Originally published 3/25/11, 12:18 pm.
I recently saw in Orchot Tzaddikim that the n'shmanah is described like a kind of super-ego . See Feldheim Hebrew edition p. 294 paragraph "V'atah Odiacha hochmat hannefesh v'ruach unshamah.."
It seems the N'shamah functions as the wise soul that overrides the desires of the nefesh and ruach "Hanshamah hi va'alat hachochmah ... umo'esset b'ta'anugei v'nei Adam.."
Does this model resemble Freud's "id, ego, and superego" ? Do they map out at all with NaRaN - at least as the model described in Orchot Tzadikkim?
My current hypothesis:
Neshammah seems to match super-ego
Nefesh the id
And Ruach the ego EG
«al kein ga'avat haleiv nikrreis "gassut ru'ach"»
Here is wikipedia on Freud's
id, ego, and super-ego
Id, ego and super-ego are the three parts of the psychic apparatus defined in Sigmund Freud's structural model of the psyche; they are the three theoretical constructs in terms of whose activity and interaction mental life is described. According to this model of the psyche, the id is the set of uncoordinated instinctual trends; the ego is the organised, realistic part; and the super-ego plays the critical and moralising role.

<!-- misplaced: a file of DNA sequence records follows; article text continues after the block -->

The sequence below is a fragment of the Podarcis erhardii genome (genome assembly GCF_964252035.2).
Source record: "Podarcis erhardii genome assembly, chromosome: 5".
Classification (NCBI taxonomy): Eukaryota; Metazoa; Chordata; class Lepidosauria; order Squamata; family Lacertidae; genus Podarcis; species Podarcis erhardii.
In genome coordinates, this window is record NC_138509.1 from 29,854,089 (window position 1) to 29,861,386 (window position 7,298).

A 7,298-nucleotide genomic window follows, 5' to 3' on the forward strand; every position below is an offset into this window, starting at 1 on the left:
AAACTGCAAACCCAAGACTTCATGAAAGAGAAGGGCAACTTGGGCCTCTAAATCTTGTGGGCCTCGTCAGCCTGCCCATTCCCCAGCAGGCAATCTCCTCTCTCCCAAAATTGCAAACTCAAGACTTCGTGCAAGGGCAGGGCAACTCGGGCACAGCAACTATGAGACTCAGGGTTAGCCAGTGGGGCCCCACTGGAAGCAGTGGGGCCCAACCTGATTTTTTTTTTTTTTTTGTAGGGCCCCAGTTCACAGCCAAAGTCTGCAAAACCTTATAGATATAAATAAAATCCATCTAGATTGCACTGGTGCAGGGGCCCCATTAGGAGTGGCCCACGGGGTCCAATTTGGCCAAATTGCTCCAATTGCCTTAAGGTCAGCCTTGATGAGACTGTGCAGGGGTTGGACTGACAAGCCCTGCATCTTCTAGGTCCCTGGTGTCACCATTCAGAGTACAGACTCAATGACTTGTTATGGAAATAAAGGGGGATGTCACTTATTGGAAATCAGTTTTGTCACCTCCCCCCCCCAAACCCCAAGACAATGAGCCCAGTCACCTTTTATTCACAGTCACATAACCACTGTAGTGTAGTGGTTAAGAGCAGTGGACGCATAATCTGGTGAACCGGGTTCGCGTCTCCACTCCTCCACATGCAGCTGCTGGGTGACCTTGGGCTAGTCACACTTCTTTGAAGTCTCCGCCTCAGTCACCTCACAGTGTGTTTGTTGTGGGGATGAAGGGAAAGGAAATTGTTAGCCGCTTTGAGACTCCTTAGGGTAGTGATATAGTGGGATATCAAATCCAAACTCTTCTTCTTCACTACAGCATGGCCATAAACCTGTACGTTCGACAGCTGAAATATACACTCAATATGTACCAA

Even though the model is "structural" and makes reference to an "apparatus", the id, ego and super-ego are functions of the mind rather than parts of the brain and do not correspond one-to-one with actual somatic structures of the kind dealt with by neuroscience.
The concepts themselves arose at a late stage in the development of Freud's thought: the 'structural model' (which succeeded his 'economic model' and 'topographical model') was first discussed in his 1920 essay "Beyond the Pleasure Principle" and was formalised and elaborated upon three years later in his "The Ego and the Id". Freud's proposal was influenced by the ambiguity of the term "unconscious" and its many conflicting uses.